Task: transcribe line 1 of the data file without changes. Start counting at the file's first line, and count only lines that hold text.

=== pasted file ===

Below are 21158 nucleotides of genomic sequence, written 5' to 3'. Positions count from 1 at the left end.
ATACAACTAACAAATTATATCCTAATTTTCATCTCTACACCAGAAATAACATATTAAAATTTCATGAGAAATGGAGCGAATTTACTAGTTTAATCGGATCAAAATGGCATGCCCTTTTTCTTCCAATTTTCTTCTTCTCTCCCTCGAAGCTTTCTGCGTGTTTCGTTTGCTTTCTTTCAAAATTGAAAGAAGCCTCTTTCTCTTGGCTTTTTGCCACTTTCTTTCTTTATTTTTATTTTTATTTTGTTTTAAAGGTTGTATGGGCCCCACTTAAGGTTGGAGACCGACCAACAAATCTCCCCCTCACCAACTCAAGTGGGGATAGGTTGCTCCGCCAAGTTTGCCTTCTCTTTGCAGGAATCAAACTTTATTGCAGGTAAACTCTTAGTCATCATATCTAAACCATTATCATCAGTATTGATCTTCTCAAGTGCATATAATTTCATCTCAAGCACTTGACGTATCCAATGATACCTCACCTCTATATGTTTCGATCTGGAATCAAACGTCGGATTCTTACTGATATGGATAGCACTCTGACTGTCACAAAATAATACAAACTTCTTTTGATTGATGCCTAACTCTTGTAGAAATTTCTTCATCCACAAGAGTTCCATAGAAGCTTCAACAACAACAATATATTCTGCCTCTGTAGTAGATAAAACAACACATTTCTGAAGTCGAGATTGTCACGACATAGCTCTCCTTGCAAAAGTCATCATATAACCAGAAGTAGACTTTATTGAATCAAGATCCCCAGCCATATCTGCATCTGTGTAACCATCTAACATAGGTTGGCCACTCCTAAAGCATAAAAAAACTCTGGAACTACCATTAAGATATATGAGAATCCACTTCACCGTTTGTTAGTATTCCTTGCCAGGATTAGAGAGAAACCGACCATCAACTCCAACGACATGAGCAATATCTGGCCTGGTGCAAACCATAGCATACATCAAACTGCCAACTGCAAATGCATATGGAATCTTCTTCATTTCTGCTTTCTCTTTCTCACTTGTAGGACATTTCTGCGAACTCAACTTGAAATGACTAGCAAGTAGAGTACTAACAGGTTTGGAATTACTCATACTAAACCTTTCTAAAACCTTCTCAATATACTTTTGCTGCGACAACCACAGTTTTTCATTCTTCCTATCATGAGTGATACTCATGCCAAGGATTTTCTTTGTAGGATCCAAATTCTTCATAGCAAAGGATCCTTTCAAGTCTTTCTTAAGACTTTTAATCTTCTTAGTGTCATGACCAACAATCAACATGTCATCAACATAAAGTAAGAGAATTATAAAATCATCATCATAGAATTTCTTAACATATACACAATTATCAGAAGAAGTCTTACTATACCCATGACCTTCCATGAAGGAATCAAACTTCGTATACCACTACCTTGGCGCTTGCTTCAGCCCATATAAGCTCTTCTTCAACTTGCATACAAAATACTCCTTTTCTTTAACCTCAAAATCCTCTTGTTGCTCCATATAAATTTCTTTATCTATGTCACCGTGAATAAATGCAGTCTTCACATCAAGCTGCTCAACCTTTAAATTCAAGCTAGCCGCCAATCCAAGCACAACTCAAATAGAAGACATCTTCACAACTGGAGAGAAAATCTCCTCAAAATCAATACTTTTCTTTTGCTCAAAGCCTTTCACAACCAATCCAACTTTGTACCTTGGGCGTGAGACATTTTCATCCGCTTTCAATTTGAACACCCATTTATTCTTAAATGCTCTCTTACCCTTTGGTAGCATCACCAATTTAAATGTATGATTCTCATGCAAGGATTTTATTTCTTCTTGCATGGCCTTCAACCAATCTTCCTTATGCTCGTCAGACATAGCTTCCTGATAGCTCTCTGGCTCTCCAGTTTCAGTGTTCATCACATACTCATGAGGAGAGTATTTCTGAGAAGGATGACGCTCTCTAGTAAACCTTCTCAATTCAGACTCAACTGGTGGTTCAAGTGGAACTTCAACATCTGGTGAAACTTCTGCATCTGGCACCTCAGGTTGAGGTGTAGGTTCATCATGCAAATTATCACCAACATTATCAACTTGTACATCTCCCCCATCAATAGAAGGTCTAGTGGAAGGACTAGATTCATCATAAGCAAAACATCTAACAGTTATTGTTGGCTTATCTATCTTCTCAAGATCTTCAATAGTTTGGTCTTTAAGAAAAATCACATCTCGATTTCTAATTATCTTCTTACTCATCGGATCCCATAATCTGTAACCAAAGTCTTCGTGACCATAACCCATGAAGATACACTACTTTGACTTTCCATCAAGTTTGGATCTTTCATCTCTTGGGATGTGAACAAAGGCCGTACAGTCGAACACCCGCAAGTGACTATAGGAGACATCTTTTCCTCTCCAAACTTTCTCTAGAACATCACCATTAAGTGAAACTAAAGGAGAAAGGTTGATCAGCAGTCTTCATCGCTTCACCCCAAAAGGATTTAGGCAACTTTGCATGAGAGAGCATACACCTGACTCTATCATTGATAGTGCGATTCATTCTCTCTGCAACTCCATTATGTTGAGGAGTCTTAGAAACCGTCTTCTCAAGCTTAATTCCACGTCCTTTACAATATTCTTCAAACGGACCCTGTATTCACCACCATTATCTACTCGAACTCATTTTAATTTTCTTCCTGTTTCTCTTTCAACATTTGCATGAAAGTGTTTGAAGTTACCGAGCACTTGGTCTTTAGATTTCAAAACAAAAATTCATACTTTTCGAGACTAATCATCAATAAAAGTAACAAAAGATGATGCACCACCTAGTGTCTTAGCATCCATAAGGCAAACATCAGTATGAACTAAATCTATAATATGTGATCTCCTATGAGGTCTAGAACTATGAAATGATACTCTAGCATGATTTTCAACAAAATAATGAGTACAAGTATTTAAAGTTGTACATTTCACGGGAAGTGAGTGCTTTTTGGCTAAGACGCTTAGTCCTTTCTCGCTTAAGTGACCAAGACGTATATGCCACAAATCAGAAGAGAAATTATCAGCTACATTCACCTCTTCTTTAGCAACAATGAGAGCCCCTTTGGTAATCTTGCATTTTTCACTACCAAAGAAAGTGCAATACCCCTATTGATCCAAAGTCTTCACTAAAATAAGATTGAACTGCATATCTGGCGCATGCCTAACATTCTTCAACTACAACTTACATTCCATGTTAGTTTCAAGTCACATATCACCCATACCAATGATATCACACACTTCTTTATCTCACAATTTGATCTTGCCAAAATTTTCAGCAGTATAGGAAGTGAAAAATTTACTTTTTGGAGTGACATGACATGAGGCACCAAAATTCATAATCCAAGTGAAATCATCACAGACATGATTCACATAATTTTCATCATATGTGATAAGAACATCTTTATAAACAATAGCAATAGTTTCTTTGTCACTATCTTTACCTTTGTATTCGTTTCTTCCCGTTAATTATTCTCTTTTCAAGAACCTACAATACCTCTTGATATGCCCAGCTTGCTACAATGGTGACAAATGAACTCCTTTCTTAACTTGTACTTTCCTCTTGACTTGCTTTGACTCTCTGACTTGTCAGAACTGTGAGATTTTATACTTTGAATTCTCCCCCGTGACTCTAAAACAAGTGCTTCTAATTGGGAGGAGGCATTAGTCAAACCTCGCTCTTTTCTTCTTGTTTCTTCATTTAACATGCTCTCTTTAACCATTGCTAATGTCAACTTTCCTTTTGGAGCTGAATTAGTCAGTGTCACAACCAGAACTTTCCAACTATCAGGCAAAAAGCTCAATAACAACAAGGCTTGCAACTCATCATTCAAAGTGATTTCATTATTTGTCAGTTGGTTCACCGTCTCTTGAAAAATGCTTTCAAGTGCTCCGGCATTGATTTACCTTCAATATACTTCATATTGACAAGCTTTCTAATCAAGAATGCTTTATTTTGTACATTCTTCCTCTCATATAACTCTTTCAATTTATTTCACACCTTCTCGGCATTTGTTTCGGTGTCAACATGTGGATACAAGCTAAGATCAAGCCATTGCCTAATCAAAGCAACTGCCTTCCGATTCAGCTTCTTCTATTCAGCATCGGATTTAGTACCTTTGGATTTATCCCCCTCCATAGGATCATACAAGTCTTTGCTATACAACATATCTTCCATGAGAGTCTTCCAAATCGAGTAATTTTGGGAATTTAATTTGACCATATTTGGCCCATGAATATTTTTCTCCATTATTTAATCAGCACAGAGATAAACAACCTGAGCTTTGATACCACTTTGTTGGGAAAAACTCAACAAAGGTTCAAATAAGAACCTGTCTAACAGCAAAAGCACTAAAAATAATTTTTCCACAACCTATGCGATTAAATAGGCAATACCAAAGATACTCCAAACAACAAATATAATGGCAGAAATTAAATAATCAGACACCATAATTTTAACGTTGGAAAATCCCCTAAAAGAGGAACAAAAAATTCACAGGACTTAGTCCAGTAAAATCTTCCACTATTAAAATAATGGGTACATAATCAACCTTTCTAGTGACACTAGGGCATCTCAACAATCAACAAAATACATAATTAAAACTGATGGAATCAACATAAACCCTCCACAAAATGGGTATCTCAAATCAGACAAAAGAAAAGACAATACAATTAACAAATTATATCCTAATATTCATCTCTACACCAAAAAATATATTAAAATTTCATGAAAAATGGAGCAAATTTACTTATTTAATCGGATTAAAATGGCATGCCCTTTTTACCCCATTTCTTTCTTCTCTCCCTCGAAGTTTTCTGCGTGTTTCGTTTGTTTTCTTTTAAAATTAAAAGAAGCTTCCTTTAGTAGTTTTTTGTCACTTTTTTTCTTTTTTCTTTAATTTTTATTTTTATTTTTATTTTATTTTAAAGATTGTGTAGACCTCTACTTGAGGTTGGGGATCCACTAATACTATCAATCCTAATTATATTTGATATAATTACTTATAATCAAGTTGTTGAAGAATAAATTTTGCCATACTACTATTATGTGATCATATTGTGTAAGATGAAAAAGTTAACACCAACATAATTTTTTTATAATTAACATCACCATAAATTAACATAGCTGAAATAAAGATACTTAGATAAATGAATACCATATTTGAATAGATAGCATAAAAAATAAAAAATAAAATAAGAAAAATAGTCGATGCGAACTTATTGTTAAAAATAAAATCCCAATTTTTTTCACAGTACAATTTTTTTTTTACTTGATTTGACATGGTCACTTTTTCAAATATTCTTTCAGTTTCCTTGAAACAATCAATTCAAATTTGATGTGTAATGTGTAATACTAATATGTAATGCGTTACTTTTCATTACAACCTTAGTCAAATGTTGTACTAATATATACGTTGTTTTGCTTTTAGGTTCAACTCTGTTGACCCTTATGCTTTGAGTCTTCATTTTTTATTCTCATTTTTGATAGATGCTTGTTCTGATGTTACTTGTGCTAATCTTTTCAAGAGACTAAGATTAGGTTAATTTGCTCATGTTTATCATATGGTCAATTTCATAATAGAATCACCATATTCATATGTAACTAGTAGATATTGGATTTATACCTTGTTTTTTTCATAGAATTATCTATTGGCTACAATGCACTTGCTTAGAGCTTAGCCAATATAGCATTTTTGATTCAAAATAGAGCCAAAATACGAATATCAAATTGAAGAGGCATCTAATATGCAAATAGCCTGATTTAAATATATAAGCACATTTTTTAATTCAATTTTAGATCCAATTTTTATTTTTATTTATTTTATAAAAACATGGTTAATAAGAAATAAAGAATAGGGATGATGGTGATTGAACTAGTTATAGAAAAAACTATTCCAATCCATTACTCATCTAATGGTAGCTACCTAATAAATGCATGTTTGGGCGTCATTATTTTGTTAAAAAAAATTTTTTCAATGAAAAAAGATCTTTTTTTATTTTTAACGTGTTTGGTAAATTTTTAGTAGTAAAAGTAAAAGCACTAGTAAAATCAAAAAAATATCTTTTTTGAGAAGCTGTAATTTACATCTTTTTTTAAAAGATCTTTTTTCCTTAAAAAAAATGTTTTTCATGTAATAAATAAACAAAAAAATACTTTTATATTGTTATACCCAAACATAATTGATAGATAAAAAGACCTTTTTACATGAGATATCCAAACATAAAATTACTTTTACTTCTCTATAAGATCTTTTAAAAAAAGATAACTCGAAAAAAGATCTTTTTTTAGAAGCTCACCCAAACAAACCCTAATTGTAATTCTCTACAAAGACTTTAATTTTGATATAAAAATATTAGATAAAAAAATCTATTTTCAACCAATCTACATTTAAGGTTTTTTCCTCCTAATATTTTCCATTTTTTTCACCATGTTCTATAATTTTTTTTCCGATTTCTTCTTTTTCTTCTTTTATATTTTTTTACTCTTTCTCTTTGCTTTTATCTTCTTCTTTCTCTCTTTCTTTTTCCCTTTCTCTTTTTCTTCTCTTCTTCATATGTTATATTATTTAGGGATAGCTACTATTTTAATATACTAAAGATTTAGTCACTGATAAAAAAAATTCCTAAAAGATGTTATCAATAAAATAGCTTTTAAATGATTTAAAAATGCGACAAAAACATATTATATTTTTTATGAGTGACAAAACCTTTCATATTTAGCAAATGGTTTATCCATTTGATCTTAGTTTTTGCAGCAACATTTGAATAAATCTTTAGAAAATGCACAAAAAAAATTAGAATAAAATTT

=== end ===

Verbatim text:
Below are 21158 nucleotides of genomic sequence, written 5' to 3'. Positions count from 1 at the left end.